Nigerian basketballer Upe Atosu has described the decision to withdraw the country from international competition for two years as “heart-wrenching”.
The decision, announced by Nigeria’s ministry of youth and sports and approved by President Muhammadu Buhari, means Atosu and her team-mates will miss September’s Women’s World Cup in Australia.
As things stand the it also means the men’s team will not be able to take part in the ongoing African qualifiers for the 2023 World Cup, which are due to continue in July in Rwanda.
A letter from the ministry said the withdrawal was because of “the unending drama that have plagued and nearly crippled basketball” in the West African country.
“[This] will enable Nigeria to revamp the sports from the grassroots as well as domestic leagues which have become moribund,” the letter added.
The Nigerian Basketball Federation (NBBF) is to be dissolved and an interim committee appointed to oversee the management of the game in the country.
“Sport is not [a] puzzle that you have to crush what’s working to fix what’s not working,” Atosu, who helped Nigeria win the 2017 African title, posted on Twitter.
“This isn’t the best route.”
She added on Facebook: “I have so much to say yet it breaks my heart to see Nigerian basketball in the mud. This game has been a blessing to many people, remember that our leaders.”
BBC Sport Africa understands the decision was taken to avert an agreement by both Nigeria’s men’s and women’s teams to stage a protest at international tournaments.
Ministry officials are also disappointed that players have chosen to support one faction in the federation’s ongoing leadership crisis.
Under the rules of the sport’s world governing body, Fiba, interference by government into the running of national teams and the sport is strictly forbidden.
The stance by the government could lead to Fiba banning Nigeria from global basketball – which would mean their national sides, club teams and officials excluded from all international competitions and meetings.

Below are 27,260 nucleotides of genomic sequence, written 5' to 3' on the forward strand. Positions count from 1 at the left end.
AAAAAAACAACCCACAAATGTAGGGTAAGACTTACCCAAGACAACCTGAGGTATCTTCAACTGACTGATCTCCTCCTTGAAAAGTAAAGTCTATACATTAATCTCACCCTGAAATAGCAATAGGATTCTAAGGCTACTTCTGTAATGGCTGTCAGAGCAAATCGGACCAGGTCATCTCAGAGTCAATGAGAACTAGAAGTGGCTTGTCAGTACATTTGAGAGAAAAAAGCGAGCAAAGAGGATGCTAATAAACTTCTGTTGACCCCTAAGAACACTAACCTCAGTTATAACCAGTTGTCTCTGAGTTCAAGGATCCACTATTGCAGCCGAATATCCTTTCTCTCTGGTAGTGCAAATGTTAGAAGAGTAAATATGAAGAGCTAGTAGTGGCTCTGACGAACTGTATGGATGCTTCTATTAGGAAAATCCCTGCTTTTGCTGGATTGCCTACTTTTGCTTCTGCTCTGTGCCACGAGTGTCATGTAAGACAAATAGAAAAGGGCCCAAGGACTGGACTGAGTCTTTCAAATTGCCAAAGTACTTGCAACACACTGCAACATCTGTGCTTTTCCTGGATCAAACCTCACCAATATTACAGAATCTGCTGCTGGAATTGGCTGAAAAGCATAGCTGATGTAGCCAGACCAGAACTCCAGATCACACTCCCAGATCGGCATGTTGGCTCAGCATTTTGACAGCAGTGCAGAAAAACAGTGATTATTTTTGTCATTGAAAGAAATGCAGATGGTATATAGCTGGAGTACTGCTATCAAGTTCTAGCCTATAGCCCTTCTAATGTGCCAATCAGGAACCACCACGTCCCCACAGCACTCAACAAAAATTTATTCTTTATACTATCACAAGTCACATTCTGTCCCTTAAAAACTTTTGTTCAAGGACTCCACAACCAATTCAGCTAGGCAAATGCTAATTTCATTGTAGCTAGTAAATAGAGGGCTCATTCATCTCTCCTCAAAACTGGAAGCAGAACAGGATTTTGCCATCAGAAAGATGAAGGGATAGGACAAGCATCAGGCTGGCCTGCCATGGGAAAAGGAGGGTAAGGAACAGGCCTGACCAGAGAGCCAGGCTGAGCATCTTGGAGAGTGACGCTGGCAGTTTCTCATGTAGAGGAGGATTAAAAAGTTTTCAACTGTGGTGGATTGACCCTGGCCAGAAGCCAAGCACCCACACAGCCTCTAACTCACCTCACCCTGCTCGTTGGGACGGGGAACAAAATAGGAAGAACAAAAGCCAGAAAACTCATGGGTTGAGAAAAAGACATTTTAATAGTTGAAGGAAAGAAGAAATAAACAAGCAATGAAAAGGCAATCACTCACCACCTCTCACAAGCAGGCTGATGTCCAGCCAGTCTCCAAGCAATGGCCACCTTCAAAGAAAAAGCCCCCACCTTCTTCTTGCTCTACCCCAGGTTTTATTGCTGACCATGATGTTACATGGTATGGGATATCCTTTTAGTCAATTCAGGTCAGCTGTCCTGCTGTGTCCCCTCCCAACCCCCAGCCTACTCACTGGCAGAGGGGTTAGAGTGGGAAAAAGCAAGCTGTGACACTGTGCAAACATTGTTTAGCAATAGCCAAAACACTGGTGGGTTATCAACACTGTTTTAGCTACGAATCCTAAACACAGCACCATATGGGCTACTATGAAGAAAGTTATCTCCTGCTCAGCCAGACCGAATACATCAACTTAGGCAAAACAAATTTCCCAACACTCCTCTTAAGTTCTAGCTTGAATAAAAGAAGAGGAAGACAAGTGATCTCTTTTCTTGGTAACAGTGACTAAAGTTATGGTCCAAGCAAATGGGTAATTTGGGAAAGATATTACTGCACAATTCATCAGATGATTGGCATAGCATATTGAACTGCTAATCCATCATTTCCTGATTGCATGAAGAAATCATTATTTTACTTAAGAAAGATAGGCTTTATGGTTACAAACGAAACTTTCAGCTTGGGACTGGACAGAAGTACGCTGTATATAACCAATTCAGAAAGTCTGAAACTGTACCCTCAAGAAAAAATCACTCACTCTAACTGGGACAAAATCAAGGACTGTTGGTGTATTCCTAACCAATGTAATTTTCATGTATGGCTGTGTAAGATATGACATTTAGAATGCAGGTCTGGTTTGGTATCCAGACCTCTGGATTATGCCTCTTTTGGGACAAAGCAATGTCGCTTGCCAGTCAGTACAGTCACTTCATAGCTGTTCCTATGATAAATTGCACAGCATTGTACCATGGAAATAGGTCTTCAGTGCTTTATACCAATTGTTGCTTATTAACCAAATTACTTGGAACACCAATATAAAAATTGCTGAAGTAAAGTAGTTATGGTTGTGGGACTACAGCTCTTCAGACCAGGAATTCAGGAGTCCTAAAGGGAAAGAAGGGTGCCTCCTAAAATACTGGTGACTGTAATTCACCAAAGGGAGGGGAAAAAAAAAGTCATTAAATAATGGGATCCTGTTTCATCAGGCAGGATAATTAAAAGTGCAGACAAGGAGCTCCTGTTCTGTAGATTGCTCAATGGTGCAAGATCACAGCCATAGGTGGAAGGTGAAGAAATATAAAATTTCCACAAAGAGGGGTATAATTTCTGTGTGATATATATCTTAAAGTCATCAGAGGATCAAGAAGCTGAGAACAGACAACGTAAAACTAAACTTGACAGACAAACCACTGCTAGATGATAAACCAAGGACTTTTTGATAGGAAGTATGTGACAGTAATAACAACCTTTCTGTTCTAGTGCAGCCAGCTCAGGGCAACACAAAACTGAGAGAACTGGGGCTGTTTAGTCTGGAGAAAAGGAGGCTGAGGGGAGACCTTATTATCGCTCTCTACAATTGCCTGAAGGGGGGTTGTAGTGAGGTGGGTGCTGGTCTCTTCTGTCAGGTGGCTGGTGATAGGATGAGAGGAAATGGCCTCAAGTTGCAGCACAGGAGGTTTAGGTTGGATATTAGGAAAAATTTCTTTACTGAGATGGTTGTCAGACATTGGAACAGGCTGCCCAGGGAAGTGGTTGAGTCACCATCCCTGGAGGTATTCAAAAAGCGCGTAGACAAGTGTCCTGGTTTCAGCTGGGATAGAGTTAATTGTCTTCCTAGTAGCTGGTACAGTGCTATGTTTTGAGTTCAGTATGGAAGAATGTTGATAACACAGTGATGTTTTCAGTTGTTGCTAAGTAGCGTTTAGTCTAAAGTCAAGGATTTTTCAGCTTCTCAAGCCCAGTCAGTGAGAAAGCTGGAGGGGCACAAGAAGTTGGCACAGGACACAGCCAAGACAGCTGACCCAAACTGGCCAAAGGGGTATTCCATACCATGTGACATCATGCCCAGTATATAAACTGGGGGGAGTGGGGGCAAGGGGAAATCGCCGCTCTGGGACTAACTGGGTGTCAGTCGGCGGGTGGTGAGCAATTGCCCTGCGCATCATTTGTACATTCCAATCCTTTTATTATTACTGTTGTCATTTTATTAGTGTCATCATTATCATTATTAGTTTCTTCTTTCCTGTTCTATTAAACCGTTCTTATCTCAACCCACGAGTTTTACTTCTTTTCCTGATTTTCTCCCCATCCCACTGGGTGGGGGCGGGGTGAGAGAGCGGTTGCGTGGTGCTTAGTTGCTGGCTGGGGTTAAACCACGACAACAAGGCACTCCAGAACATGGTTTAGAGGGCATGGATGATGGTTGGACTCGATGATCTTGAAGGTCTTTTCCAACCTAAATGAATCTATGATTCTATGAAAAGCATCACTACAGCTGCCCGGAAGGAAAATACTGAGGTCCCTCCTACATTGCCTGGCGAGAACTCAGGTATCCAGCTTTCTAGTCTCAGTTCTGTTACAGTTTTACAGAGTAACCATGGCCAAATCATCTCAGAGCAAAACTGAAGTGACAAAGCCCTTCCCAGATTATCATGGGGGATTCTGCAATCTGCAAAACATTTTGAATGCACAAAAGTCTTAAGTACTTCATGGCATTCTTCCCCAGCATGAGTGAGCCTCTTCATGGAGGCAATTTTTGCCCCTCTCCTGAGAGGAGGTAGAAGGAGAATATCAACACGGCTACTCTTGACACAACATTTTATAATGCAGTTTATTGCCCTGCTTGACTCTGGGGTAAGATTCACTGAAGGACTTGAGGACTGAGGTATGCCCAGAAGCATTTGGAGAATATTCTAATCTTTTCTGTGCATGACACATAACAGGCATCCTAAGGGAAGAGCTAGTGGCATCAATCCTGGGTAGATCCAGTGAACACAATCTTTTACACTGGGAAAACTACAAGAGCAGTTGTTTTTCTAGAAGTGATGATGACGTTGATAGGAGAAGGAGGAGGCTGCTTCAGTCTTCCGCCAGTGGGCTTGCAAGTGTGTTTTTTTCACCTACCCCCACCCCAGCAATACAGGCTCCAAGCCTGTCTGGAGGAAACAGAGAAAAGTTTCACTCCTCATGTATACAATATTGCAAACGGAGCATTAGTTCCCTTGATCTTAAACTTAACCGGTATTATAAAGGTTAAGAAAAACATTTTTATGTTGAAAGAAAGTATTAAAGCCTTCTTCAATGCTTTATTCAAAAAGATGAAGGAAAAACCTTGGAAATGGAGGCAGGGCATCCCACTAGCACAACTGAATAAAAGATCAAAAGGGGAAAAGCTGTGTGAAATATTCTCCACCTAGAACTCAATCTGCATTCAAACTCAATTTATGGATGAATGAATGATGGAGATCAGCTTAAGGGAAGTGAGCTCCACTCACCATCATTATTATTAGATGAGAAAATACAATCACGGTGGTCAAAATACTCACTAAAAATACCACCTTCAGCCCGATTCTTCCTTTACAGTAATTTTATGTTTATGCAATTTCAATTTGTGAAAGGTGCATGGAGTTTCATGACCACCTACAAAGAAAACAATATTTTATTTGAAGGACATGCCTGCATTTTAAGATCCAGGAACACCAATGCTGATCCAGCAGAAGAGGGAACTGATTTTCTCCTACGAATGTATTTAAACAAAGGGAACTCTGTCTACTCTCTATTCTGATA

Fiba has been contacted for comment.
A protracted leadership crisis has blighted the NBBF following a controversial election six years ago, leaving two parallel boards laying claim to the leadership of the federation.
The battle for control of Nigerian basketball has often hampered preparations for international competitions and crippled the country’s domestic leagues.
The issue has also affected the salary of Nigeria women head coach Otis Hughley, who led the team to qualification for the 2020 Tokyo Games, back-to-back African titles, as well as the 2022 World Cup qualification, including an historic win over France.
Players from D’Tigress have also been locked in a dispute with the NBBF and sports ministry over the non-payment of bonuses and organisational issues encountered during the Olympics in Japan.
Musa Kida was re-elected as NBBF president in January, a result which was ratified by Fiba in March.
Despite the seemingly endless issues blighting the sport several overseas-born players and a strong community of diaspora players based in the United States have been persuaded to play for Nigeria’s men’s and women’s teams.
This has led to success at the African Basketball Championships in recent years – with the men winning in 2015 and three straight triumphs for the women’s team in 2017, 2019 and 2021.